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Author: David Bird

Helping members get the best outcomes from their post-retirement investment options for drawdown

Since the retirement flexibilities came into force in 2015, people have changed the way they use their Defined Contribution (DC) pension accounts. The number of people buying annuities has declined and the number of people cashing-in or using drawdown has increased.

Data from the first nine months following the introduction of flexibilities shows that the number of people taking drawdown now exceeds the number of people taking an annuity.













Source: Association of British Insurers


In the aftermath of the announcement, default investment options have received a lot of attention for the pre-retirement phase; there has been less focus to date on achieving the best outcomes for members in their post-retirement phase.

Average pot sizes of those using drawdown is larger than the average for annuity or cashing-in; this is  encouraging as it suggests that people are considering their options and many are taking advice to help them find the right solution for their retirement.

With many individuals investing a substantial proportion of their retirement savings in drawdown, a big question for scheme providers is how can they help members get the best outcome from their post-retirement drawdown?

Meeting member needs

NEST has conducted research with retirees and developed a blueprint for meeting the needs of their members. Although NEST’s members are not typical for all schemes, the research reveals some powerful insights. It suggests that member needs change as they move through retirement and that this journey requires three types of provision: a cash fund, income drawdown fund and protection for later life.

NEST proposes some guiding principles and a two phased approach, with a default investment and income strategy, to help members who are not well equipped to make the decisions for themselves. The proposal is put forward as a blueprint for what schemes should think about when constructing a strategy.

When thinking about the member perspective and what they want when they choose to drawdown, it’s valuable to consider what they are trying to achieve and what sources of income they have available. It may be the case that members want an income for life that is stable and increases over time but it is not necessarily the case that this captures what they want from all of their pots in retirement.

For those retiring in the near future, in addition to a pot for drawdown, they are likely to have one or more Defined Benefit (DB) pensions and almost everyone will qualify for a State pension. Members will be asking themselves the question of how each and every pot fits into their needs and the demands on their pot for drawdown will be affected as a result.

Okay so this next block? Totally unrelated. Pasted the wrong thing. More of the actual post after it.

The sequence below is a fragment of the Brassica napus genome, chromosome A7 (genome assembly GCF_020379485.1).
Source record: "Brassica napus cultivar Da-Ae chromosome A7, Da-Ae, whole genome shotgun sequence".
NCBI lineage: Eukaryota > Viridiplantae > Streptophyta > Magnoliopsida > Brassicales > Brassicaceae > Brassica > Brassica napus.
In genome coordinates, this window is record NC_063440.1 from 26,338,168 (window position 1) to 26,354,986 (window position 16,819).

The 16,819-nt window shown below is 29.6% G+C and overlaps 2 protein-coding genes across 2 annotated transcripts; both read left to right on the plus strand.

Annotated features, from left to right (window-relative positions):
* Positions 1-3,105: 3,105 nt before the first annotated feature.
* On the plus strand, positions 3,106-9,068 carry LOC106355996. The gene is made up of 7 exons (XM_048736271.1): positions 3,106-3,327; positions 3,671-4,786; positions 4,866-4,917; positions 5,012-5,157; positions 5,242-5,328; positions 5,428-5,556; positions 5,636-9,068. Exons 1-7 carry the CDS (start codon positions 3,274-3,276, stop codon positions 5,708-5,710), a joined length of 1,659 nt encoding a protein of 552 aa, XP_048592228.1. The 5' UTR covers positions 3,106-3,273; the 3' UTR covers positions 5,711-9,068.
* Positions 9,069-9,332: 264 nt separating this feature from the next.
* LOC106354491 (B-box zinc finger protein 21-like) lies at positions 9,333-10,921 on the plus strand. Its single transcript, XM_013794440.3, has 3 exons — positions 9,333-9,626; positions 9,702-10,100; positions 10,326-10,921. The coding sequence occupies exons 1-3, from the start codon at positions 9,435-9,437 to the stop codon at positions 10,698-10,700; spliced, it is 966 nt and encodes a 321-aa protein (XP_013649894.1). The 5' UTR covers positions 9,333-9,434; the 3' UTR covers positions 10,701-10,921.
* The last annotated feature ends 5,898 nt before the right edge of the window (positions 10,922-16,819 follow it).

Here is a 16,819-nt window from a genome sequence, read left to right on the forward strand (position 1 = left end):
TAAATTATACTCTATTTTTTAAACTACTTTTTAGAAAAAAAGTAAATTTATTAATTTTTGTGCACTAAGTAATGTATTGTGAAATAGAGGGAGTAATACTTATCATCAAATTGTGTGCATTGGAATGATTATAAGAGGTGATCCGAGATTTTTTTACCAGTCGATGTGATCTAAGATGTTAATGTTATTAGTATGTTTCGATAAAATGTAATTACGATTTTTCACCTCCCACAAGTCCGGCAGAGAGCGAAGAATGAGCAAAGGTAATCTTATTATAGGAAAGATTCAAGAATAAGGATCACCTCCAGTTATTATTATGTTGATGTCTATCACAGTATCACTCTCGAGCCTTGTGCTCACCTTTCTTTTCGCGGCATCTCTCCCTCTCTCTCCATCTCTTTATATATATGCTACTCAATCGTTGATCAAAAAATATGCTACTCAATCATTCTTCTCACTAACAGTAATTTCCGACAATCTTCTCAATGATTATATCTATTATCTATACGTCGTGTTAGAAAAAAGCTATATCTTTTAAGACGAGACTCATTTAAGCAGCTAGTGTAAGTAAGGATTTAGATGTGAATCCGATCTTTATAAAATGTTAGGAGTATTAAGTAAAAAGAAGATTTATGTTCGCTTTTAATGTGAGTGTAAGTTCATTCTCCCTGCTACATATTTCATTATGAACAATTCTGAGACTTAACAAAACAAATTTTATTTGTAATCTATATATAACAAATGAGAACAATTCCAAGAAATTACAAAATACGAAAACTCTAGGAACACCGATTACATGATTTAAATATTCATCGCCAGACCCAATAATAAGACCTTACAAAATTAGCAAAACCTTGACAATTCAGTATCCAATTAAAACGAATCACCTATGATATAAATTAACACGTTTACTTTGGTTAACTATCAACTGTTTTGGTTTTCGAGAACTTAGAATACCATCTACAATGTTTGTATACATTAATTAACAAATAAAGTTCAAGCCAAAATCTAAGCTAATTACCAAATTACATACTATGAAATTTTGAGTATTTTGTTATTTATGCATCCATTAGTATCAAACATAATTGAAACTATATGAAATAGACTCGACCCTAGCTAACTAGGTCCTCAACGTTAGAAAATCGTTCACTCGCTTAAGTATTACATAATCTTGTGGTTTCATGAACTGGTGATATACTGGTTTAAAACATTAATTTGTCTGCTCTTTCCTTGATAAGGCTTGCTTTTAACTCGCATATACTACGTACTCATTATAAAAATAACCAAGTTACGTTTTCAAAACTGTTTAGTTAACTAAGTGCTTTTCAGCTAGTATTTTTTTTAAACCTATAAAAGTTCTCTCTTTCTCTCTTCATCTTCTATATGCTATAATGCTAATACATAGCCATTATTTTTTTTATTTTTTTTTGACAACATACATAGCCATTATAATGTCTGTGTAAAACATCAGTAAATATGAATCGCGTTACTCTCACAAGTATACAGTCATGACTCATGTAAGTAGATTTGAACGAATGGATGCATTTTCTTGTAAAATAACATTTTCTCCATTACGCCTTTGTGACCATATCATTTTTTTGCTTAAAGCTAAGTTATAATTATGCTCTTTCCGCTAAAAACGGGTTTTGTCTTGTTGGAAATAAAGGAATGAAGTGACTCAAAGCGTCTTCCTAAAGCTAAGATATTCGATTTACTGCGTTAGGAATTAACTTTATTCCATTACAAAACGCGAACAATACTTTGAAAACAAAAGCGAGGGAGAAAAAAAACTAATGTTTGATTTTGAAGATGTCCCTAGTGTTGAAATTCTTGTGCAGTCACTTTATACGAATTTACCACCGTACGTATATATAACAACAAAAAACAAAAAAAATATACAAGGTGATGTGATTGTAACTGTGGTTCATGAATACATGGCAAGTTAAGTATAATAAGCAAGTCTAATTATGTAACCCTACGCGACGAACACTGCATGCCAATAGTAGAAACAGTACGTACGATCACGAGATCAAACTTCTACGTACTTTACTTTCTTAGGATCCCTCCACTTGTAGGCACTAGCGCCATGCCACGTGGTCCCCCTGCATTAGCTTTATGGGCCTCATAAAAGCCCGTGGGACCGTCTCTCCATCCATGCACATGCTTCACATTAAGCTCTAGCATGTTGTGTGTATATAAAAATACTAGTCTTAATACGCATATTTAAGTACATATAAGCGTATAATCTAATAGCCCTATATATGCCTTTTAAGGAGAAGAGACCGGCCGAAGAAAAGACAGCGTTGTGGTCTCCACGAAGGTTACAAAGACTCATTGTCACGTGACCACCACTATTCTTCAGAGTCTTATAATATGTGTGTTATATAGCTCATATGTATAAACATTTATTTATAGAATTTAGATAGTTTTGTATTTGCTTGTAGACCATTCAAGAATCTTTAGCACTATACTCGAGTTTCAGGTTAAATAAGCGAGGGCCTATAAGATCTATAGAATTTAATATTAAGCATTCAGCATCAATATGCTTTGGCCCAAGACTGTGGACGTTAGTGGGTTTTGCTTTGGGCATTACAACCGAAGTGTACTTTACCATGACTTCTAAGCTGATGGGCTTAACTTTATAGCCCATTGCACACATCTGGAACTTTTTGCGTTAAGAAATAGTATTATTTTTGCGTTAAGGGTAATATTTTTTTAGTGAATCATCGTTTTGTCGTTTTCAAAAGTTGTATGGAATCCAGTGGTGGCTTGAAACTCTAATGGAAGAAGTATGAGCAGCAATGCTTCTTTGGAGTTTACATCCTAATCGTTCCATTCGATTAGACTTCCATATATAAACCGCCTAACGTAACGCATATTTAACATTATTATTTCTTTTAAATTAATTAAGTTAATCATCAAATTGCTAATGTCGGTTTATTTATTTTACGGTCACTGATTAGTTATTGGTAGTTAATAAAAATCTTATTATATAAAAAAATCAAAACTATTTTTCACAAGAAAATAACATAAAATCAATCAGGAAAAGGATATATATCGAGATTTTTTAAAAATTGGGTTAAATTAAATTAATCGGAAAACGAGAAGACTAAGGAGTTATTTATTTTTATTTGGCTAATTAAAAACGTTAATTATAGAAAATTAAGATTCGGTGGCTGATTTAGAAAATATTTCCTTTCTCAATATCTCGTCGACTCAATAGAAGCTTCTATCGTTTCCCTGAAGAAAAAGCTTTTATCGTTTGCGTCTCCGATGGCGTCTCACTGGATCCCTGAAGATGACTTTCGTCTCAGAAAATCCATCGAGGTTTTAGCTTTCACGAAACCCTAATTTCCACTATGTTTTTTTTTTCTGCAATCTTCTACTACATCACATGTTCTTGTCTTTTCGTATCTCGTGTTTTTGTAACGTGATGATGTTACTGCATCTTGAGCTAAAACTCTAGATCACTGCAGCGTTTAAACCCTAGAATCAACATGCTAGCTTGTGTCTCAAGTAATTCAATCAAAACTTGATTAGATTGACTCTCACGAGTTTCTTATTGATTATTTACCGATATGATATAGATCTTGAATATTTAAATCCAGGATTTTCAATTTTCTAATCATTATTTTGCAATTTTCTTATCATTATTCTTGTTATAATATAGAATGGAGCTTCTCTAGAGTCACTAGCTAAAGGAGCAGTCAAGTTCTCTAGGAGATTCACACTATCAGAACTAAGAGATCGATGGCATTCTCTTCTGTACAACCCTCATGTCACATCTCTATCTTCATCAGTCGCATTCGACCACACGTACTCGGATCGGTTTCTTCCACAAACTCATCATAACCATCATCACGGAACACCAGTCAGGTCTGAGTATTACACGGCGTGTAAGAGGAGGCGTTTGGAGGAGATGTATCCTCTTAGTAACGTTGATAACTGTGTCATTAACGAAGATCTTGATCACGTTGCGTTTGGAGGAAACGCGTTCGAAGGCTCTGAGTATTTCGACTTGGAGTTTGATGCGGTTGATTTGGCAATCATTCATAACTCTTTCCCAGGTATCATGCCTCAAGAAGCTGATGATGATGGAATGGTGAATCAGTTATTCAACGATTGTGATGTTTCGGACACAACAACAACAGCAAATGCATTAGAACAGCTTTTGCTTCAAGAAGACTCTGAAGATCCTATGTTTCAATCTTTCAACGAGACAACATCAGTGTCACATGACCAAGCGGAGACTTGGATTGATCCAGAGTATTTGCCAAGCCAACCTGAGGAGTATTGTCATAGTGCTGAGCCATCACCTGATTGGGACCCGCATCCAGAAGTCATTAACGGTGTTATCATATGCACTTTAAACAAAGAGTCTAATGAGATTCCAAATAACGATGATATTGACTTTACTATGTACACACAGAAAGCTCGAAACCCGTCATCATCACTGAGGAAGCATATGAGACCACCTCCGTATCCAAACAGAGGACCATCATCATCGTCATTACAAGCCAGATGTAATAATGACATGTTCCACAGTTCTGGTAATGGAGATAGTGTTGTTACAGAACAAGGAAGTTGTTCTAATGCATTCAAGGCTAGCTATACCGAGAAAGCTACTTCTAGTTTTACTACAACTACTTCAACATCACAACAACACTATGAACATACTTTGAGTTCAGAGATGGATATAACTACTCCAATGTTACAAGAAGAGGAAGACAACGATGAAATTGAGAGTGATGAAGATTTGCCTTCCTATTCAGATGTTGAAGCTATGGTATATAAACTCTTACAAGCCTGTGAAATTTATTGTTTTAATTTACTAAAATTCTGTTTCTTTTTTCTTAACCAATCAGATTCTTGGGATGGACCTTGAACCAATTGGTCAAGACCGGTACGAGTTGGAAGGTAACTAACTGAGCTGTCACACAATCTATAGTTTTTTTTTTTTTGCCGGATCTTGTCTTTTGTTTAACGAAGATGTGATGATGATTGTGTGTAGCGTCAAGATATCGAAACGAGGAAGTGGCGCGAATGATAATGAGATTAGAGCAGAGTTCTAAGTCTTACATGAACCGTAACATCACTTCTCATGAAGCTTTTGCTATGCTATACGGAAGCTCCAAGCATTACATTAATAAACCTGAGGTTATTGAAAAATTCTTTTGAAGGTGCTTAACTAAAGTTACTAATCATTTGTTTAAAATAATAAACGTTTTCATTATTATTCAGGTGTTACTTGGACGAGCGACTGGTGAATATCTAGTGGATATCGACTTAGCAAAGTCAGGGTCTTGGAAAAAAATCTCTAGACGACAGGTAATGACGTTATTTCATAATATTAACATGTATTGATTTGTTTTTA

Considering the governance process

As well as meeting members’ needs, it is important to consider the governance process and the respective responsibilities of members and Trustees. Fiduciaries should think through their role and not sidestep it in helping members with their drawdown investments.

Best practice needs to bring together what members are looking for with the investment risks they face, which suggests a need to understand member objectives that can provide a framework for thinking about investment solutions.

Ensuring a robust risk framework

When designing solutions, it is important to have a robust risk framework. One of the key risks for individuals drawing an income is the risk that the fund will run out before the member dies, or ‘exhaustion’ risk. Managing against that risk suggests that a bond strategy on its own will not protect the member against exhaustion. However, we also need to guard against the timing risk. Members who invest in equities and face an investment reverse in the early years of drawdown may never recover from that shock to their living standards. Individuals must utilise their broader flexibility to allow them to weather this downside risk.

Engaging members to allow the appropriate protection against the risks they face, in order to achieve their mission, suggests dividing the member’s portfolio into different assets depending on the time horizon for the objective. These assets would include cash for short term needs, bonds for income and equities for longer term protection.

As members age, their mission is likely to change and the benefits of a secure income and annuities may become more valuable. For some, combining a drawdown and an annuity purchase strategy may be appropriate.


Establishing guiding principles

It may be helpful to establish your own guiding principles to use when assessing different strategies for drawdown investment.

These principles should take into consideration what members need, as well as anticipate how they might interact with any other choices and savings an individual might have. They should also take into account what help and advice may be made available to them. The principles might, therefore, cover costs, accessibility to capital, understandability and oversight or governance.

In the future, the need for better drawdown investment strategies will grow and we will have more data about what members need. We should also anticipate that the needs of members will change as DC becomes the main or only source of retirement income outside of State benefits. Perhaps the one certainty is that the solutions in the near future for drawdown investors will continue to change and adapt to members need.